Explore By Topic: Loss and Grief

Loss and grief can be difficult transitions that leave us feeling sad, overwhelmed, confused, or hopeless. Talking about those challenges in a responsible, authentic way can help people feel less alone and encourage them to be proactive about coping and healing.

Need to Know

Loss can come in many forms: the end of a relationship, death of a loved one, loss of a job, or major life changes due to illness or financial hardship.

Grief is a natural response to loss and can encompass a wide range of emotions, from sadness and anger to relief and confusion.

Many Americans say the loss of a loved one is the most difficult event of their lives.

There is no “normal” timeline for grieving. It is a deeply personal experience that varies from person to person.

Grief can affect every aspect of our lives, including physical health, emotional well-being, and social interactions.

Common manifestations of grief include feelings of emptiness, intense sorrow, fatigue, difficulty concentrating, and changes in sleep or appetite.

Grief is not a mental health condition like clinical depression, but it can lead to or worsen those conditions if not addressed.

It’s important to acknowledge the impact of loss and seek support through therapy, support groups, or conversations with trusted individuals.

Things to Avoid

Refrain from equating the loss of a person, relationship, or opportunity to everyday disappointments. Grief is a profound experience that deserves to be acknowledged as such.

Avoid making assumptions about how someone should grieve or how long their grief should last. Remember: Every person’s journey is unique.

Be cautious not to minimize the complexity of grief. It’s not only about the initial loss, but also can involve a redefinition of one’s identity and place in the world.

When discussing coping mechanisms, avoid endorsing specific remedies or treatments that may not be universally applicable or accessible.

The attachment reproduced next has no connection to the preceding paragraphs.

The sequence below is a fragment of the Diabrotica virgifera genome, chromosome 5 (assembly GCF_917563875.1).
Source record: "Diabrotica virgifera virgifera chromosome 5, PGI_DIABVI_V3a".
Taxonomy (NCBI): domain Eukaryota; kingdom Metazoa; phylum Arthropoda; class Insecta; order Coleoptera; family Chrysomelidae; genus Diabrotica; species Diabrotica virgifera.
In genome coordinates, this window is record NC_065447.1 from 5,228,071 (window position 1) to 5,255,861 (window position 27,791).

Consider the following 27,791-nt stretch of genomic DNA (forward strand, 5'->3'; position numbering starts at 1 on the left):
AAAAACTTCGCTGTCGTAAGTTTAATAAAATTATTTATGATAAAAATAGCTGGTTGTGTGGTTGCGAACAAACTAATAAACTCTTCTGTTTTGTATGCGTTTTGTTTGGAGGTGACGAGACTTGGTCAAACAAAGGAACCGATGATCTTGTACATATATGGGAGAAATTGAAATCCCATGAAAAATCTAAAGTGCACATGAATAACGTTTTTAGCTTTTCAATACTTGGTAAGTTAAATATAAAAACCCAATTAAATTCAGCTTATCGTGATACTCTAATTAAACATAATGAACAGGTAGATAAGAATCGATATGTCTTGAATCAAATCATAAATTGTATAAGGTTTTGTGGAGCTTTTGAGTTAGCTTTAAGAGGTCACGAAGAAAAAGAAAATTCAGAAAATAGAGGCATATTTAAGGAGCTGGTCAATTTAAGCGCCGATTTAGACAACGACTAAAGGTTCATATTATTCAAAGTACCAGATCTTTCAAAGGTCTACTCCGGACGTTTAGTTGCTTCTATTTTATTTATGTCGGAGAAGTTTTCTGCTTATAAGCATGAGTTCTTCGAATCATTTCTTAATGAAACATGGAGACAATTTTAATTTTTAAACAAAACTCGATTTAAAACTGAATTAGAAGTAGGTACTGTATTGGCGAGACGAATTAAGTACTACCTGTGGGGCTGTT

Your Opportunity

Use your platform to validate the wide range of emotions that come with grief, reinforcing that all feelings are valid and that it’s OK not to be OK.

Share stories of resilience and healing to offer hope to people who may be in the throes of grief.

Encourage your audience to seek professional help if they’re struggling to cope with a loss. Remind them that reaching out is a brave and important step toward healing.

Offer reminders about the importance of self-care during the grieving process and suggest general strategies that may aid in coping with loss, such as mindfulness, exercise, and creative expression.

Provide resources for your followers who may be grappling with grief, directing them to organizations and support systems that can help.

Hospitals and community mental health centers can provide referrals to grief groups. Spending time with others who are grieving helps many people feel less alone.


The Jed Foundation →

Visit the JED Mental Health Resource Center to learn more about loss and grief.

Mental Health is Health →

Learn more about coping with loss from Mental Health is Health.

Dial 988 Hotline →

Dial 988 for a free conversation with a trained counselor 24/7.

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